Builder obligations Vs consumer rights

We recently had a client who came to Dangerfield Exley Lawyers with the following problem about their Builder’s Warranty.

We recently had a client who came to Dangerfield Exley Lawyers with the following problem about their Builder’s Warranty:

“In February of this year, after heavy rain, part of the roof caved in on my investment property that I purchased in June 2010. My tenant is a builder, and recognised that the wall of the garage was unstable and the cause of the underlying problem.
My building and contents insurer sent an engineer out to the property to assess, and they confirmed they were only willing to fix and pay for the damage caused by the flood, but not a structural defect related to the wall. So my initial thought was that this may be covered by the builder’s insurance (I bought the property off him and he completed the works in August 2005), but I am unsure how many years I’m entitled to this insurance protection. Am I protected by insurance?”

Unfortunately, we didn’t have good news for our client. It appeared that they were out of time with respect to both their builder’s insurance and the builder’s implied warranties.

Domestic builder’s insurance would have covered the structural defects of the garage wall for six (6) years from the date that the property contract was signed (8th June 2010).

The implied warranties require the builder to remedy any problems with their work for up to ten (10) years from completion of the work, as evidenced by an occupancy permit or certificate of final inspection (which for our client was 25th August 2005). Implied warranties automatically apply to all building work. If the builder refuses to provide a remedy, it is then up to the current owner to initiate legal action.

Legally, there does not appear to be much recourse to remedy the structural defects, although we recommended to our client that it may be worthwhile contacting the builder anyway, with the aim of reaching an amicable solution.

Building law: Warranties, insurance and consumer guarantees

It is good to have a firm understanding of your rights and corresponding time restrictions with regards to building defects, especially with owner-builder works. Below are the three avenues available to an owner who has defective works, depending on the specific circumstances and time constraints.

1. Warranties under building law

Builders, owner-builders and tradespeople must honour the implied warranties in the Domestic Building Contracts Act(DBCA), which require that they:

  • Carry out the work in a proper and workmanlike manner, in accordance with the plans and specifications set out in the contract;
  • Ensure all materials supplied are good and suitable for their purpose and are new, unless otherwise stated in the contract;
  • Carry out the work in accordance with all laws and legal requirements;
  • Carry out the work with reasonable care and skill and complete the works by the date (or within the period) specified by the contract;
  • Ensure new homes, extensions, renovations, repairs and kit homes (or similar) are suitable for occupation when completed; and
  • Ensure other types of work and the material used are reasonably fit for their intended purpose.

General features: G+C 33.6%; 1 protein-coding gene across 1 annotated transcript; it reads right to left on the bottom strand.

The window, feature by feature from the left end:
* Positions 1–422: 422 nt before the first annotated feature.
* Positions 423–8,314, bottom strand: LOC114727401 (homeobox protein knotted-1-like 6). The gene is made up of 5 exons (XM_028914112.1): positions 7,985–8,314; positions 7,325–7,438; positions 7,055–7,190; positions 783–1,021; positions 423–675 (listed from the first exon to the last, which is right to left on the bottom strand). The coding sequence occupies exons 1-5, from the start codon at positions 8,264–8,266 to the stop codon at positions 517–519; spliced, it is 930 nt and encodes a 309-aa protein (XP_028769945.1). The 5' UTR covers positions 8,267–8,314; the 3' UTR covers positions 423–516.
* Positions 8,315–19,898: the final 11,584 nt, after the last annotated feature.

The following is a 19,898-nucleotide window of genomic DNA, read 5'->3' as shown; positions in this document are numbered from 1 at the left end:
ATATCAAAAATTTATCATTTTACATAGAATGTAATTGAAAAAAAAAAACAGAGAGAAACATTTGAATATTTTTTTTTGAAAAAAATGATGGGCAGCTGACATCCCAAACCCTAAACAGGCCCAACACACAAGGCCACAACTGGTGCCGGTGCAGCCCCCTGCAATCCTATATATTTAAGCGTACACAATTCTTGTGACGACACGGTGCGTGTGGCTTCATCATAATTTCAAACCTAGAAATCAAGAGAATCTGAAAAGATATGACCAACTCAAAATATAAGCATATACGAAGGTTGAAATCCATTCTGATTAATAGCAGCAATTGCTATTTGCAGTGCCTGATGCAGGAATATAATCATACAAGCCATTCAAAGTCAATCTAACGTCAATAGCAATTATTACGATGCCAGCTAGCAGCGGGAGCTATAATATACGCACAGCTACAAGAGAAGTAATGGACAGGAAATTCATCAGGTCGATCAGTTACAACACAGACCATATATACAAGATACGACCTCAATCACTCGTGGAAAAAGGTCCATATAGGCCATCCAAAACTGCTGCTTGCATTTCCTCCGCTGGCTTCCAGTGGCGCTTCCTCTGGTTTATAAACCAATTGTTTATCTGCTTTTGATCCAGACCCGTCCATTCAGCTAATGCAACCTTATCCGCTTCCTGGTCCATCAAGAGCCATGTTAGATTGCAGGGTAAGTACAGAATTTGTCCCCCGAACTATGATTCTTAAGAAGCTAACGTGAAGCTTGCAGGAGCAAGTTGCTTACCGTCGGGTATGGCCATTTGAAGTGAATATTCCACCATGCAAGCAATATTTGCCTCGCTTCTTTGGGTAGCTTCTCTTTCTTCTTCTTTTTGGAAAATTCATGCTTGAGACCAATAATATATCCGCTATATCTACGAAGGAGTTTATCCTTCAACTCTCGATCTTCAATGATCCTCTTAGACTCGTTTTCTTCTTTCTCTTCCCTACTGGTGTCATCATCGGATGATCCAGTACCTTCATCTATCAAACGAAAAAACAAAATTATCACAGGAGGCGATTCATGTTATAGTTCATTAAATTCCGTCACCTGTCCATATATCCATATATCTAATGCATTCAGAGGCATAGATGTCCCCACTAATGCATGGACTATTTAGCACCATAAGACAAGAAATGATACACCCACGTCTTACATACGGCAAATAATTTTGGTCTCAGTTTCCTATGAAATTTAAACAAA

Implied warranties automatically apply to all domestic building work, regardless of the cost or whether or not there is a written contract.

These warranties transfer to a new owner for up to ten (10) years from completion of the work.

2. Domestic Building Insurance

Domestic building insurance gives you limited cover. Previously known as ‘builders warranty insurance’, it protects consumers in the event their builder or tradesperson cannot finish the building project or fix defects on completed works because they have either:

  • Died;
  • Become insolvent;
  • Disappeared.

If your policy was issued on or after 1 July 2015, it also provides cover if the builder fails to comply with a final order made by the Victorian Civil and Administrative Tribunal (VCAT) or a court.

The DBCA requires a registered builder who enters into a major domestic building contract to be covered by insurance. A major domestic building contract is a contract for constructions, renovations or additions to a domestic building costing in excess of $16,000.

The DBCA requires both domestic and commercial owner-builders to have additional obligations placed on them if they propose to sell their property within the prescribed period, being six and a half (6.5) years for domestic building works after their completion date and ten (10) years after the completion date for commercial building works.

Your builder or tradesperson must provide you with a copy of the policy and a certificate of insurance covering your property before you pay a deposit for the works or any other money.

Domestic building insurance covers costs up to $300,000 to fix structural defects for six (6) years, and non-structural defects for (2) two years. Claims on the policy for work that was not completed may be limited to only 20 per cent of the contract price.

3. Consumer Guarantees

Consumer guarantees in the Australian Consumer Law ensure you have rights for services. These laws require a builder to meet certain obligations when they do building work or are engaged to do building work.

These are:

  • The duty to exercise due care and skill;
  • That the work be fit for the intended purpose; and
  • That the services are supplied within a reasonable time.

Should you want more information on builders or consumers right, contact us to ensure your rights are protected.

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